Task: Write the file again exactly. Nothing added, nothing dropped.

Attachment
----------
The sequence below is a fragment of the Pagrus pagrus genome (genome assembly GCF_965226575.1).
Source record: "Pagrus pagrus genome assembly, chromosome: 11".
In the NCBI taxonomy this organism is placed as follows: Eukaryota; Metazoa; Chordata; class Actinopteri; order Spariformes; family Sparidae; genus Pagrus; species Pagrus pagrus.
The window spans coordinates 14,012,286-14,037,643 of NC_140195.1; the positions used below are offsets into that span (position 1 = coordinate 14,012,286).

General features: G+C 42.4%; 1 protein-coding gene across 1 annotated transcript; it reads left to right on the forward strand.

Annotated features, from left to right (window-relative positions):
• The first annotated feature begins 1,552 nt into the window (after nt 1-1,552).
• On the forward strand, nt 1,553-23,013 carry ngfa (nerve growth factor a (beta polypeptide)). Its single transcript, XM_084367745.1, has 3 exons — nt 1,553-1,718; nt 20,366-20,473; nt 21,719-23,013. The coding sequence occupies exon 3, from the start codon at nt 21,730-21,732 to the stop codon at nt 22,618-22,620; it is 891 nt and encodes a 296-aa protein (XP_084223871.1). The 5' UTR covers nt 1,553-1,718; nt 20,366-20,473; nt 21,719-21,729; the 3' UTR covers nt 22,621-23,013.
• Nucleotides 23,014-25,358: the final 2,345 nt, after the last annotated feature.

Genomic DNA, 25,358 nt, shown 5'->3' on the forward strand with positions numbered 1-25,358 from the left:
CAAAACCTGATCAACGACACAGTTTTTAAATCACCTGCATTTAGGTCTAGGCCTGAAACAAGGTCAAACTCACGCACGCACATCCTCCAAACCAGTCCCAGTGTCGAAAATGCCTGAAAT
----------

The sequence below is a fragment of the Pagrus pagrus genome (genome assembly GCF_965226575.1).
Source record: "Pagrus pagrus genome assembly, chromosome: 11".
In the NCBI taxonomy this organism is placed as follows: Eukaryota; Metazoa; Chordata; class Actinopteri; order Spariformes; family Sparidae; genus Pagrus; species Pagrus pagrus.
The window spans coordinates 14,012,286-14,037,643 of NC_140195.1; the positions used below are offsets into that span (position 1 = coordinate 14,012,286).

General features: G+C 42.4%; 1 protein-coding gene across 1 annotated transcript; it reads left to right on the forward strand.

Annotated features, from left to right (window-relative positions):
• The first annotated feature begins 1,552 nt into the window (after nt 1-1,552).
• On the forward strand, nt 1,553-23,013 carry ngfa (nerve growth factor a (beta polypeptide)). Its single transcript, XM_084367745.1, has 3 exons — nt 1,553-1,718; nt 20,366-20,473; nt 21,719-23,013. The coding sequence occupies exon 3, from the start codon at nt 21,730-21,732 to the stop codon at nt 22,618-22,620; it is 891 nt and encodes a 296-aa protein (XP_084223871.1). The 5' UTR covers nt 1,553-1,718; nt 20,366-20,473; nt 21,719-21,729; the 3' UTR covers nt 22,621-23,013.
• Nucleotides 23,014-25,358: the final 2,345 nt, after the last annotated feature.

Genomic DNA, 25,358 nt, shown 5'->3' on the forward strand with positions numbered 1-25,358 from the left:
CAAAACCTGATCAACGACACAGTTTTTAAATCACCTGCATTTAGGTCTAGGCCTGAAACAAGGTCAAACTCACGCACGCACATCCTCCAAACCAGTCCCAGTGTCGAAAATGCCTGAAAT